related things. They contain a portion of the program state extracted during
the handling of an exception (usually the most recent exception).

In the absence of circularities and modulo tracebacks, Python programs need
not explicitly manage memory.

It is often suggested that Python could benefit from fully general garbage
collection. It's looking less and less likely that Python will ever get
"automatic" garbage collection (GC). For one thing, unless this were added
to C as a standard feature, it's a portability pain in the ass. And yes, I
know about the Xerox library. It has bits of assembler code for most common
platforms. Not for all. And although it is mostly transparent, it isn't
completely transparent (when I once linked Python with it, it dumped core).

"Proper" GC also becomes a problem when Python gets embedded into other
applications. While in a stand-alone Python it may be fine to replace the
standard malloc() and free() with versions provided by the GC library, an
application embedding Python may want to have its own substitute for
malloc() and free(), and may not want Python's. Right now, Python works with
anything that implements malloc() and free() properly.

In JPython, which has garbage collection, the following code (which is fine
in C Python) will probably run out of file descriptors long before it runs
out of memory:

            for file in <very long list of files>:
                    f = open(file)
                    c =

Using the current reference counting and destructor scheme, each new
assignment to f closes the previous file. Using GC, this is not guaranteed.
Sure, you can think of ways to fix this. But it's not off-the-shelf
technology. If you want to write code that will work with any Python
implementation, you should explicitly close the file; this will work
regardless of GC:

           for file in <very long list of files>:
                    f = open(file)
                    c =

All that said, somebody has managed to add GC to Python using the GC library
fromn Xerox, so you can see for yourself. See


See also question 4.17 for ways to plug some common memory leaks manually.

If you're not satisfied with the answers here, before you post to the
newsgroup, please read this summary of past discussions on GC for Python by
Moshe Zadka:



6.15. Why are there separate tuple and list data types?

This is done so that tuples can be immutable while lists are mutable.

Immutable tuples are useful in situations where you need to pass a few items
to a function and don't want the function to modify the tuple; for example,

            point1 = (120, 140)
            point2 = (200, 300)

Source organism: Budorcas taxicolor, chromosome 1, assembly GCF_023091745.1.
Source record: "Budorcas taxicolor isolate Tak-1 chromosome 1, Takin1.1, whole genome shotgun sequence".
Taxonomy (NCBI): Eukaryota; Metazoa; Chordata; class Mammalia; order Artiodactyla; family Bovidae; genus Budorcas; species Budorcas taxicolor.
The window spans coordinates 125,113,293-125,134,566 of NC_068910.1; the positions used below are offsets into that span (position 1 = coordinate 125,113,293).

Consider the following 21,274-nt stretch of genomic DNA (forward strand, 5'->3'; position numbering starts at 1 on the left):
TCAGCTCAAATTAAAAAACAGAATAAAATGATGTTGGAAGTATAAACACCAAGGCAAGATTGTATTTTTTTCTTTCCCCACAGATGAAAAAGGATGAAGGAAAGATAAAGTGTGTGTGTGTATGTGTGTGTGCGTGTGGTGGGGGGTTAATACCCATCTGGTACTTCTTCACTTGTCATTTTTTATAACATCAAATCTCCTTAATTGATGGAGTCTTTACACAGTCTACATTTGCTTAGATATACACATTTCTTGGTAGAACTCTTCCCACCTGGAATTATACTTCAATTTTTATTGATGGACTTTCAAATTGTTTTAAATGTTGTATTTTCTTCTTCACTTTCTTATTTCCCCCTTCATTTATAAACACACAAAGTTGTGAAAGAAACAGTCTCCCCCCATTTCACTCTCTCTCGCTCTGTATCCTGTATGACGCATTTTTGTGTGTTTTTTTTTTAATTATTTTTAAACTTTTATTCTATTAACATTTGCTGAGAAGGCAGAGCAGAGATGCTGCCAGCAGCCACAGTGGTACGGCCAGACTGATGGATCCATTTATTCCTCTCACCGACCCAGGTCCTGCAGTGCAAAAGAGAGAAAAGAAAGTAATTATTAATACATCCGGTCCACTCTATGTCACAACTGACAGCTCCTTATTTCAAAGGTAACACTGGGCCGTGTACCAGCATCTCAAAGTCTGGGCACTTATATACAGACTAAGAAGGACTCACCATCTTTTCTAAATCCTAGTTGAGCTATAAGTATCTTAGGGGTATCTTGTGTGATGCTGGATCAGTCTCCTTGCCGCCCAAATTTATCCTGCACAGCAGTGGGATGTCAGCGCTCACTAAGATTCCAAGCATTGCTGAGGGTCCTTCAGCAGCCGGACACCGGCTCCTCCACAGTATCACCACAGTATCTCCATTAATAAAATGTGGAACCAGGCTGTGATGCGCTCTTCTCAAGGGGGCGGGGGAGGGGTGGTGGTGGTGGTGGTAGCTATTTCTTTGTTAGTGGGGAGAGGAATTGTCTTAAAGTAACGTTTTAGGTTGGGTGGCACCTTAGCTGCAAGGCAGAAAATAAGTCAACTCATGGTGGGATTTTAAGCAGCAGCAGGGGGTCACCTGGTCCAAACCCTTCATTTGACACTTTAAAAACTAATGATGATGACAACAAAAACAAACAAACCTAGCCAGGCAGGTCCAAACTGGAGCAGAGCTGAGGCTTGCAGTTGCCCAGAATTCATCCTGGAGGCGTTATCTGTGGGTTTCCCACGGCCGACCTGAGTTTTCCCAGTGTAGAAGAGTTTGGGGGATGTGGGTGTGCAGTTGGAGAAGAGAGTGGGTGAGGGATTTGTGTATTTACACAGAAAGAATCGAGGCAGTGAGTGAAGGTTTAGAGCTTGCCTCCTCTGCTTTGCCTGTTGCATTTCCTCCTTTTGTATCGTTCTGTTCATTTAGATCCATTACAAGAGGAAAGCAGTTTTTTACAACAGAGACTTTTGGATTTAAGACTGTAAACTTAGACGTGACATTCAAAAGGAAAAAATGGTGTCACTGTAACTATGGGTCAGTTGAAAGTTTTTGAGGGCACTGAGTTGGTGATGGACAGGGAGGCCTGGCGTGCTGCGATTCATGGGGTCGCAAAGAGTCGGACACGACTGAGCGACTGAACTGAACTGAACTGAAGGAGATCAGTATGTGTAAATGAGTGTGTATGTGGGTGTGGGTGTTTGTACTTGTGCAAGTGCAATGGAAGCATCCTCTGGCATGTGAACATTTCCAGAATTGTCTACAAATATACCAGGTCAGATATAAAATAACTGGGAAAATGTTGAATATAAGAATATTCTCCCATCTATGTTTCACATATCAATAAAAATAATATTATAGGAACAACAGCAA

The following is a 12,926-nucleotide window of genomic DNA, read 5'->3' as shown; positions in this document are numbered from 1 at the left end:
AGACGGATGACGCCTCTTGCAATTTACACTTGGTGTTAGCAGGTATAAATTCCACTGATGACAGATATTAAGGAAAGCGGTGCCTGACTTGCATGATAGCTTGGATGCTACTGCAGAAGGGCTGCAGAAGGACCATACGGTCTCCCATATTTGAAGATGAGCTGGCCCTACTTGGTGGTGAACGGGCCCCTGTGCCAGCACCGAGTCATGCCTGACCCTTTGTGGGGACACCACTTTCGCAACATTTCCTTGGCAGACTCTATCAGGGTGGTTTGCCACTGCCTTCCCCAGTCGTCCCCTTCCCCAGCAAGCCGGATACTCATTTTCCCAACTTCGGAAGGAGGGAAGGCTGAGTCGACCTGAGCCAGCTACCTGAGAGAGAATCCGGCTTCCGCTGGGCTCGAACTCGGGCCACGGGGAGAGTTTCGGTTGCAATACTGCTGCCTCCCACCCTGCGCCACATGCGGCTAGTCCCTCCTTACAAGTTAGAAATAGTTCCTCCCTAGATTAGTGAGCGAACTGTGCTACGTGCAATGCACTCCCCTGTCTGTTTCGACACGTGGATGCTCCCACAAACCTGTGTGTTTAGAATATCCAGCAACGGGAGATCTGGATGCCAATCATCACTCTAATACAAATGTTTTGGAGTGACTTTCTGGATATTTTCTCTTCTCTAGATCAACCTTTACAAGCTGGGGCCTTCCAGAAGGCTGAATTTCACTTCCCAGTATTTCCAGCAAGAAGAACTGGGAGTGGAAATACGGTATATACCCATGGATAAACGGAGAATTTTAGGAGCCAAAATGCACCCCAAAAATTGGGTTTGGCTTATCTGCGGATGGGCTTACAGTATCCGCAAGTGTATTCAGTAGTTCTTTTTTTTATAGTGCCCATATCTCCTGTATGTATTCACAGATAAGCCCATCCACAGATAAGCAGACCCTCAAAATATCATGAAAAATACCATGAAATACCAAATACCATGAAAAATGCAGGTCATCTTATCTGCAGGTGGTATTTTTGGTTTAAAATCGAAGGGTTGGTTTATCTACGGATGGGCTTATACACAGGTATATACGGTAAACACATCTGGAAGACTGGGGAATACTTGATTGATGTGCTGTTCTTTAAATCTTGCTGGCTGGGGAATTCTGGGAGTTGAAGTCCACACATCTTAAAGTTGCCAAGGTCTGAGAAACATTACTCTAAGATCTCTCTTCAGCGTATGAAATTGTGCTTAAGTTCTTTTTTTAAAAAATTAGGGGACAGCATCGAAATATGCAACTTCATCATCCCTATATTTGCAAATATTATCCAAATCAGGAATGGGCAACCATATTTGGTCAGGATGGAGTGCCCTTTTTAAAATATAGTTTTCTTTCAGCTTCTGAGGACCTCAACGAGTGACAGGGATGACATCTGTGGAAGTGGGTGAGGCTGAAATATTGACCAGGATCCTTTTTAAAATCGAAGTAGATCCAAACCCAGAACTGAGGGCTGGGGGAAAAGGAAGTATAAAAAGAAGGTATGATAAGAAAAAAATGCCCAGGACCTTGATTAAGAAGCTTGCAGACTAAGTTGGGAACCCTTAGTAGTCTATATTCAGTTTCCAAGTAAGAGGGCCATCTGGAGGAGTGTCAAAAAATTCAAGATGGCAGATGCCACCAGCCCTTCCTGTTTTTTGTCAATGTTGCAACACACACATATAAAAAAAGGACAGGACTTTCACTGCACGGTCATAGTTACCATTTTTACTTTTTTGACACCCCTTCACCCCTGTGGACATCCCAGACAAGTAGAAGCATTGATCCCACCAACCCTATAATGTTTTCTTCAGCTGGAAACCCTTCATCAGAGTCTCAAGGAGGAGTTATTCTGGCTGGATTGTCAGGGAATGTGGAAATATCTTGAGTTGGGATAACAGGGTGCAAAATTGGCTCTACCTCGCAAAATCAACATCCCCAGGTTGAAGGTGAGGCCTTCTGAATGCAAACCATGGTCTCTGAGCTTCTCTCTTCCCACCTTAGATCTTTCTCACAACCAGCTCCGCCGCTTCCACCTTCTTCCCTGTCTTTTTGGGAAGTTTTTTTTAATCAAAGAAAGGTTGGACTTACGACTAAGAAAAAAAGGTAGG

record(point1, point2)
            draw(point1, point2)

You don't want to have to think about what would happen if record() changed
the coordinates -- it can't, because the tuples are immutable.

On the other hand, when creating large lists dynamically, it is absolutely
crucial that they are mutable -- adding elements to a tuple one by one
requires using the concatenation operator, which makes it quadratic in time.

As a general guideline, use tuples like you would use structs in C or
records in Pascal, use lists like (variable length) arrays.


6.16. How are lists implemented?

Despite what a Lisper might think, Python's lists are really variable-length
arrays. The implementation uses a contiguous array of references to other
objects, and keeps a pointer to this array (as well as its length) in a list
head structure.

This makes indexing a list (a[i]) an operation whose cost is independent of
the size of the list or the value of the index.

When items are appended or inserted, the array of references is resized.
Some cleverness is applied to improve the performance of appending items
repeatedly; when the array must be grown, some extra space is allocated so
the next few times don't require an actual resize.


6.17. How are dictionaries implemented?

Python's dictionaries are implemented as resizable hash tables.

Compared to B-trees, this gives better performance for lookup (the most
common operation by far) under most circumstances, and the implementation is


6.18. Why must dictionary keys be immutable?

The hash table implementation of dictionaries uses a hash value calculated
from the key value to find the key. If the key were a mutable object, its
value could change, and thus its hash could change. But since whoever
changes the key object can't tell that is incorporated in a dictionary, it
can't move the entry around in the dictionary. Then, when you try to look up
the same object in the dictionary, it won't be found, since its hash value
is different; and if you try to look up the old value, it won't be found
either, since the value of the object found in that hash bin differs.

If you think you need to have a dictionary indexed with a list, try to use a
tuple instead. The function tuple(l) creates a tuple with the same entries
as the list l.

Some unacceptable solutions that have been proposed:

- Hash lists by their address (object ID). This doesn't work because if you
construct a new list with the same value it won't be found; e.g.,

      d = {[1,2]: '12'}
      print d[[1,2]]

will raise a KeyError exception because the id of the [1,2] used in the
second line differs from that in the first line. In other words, dictionary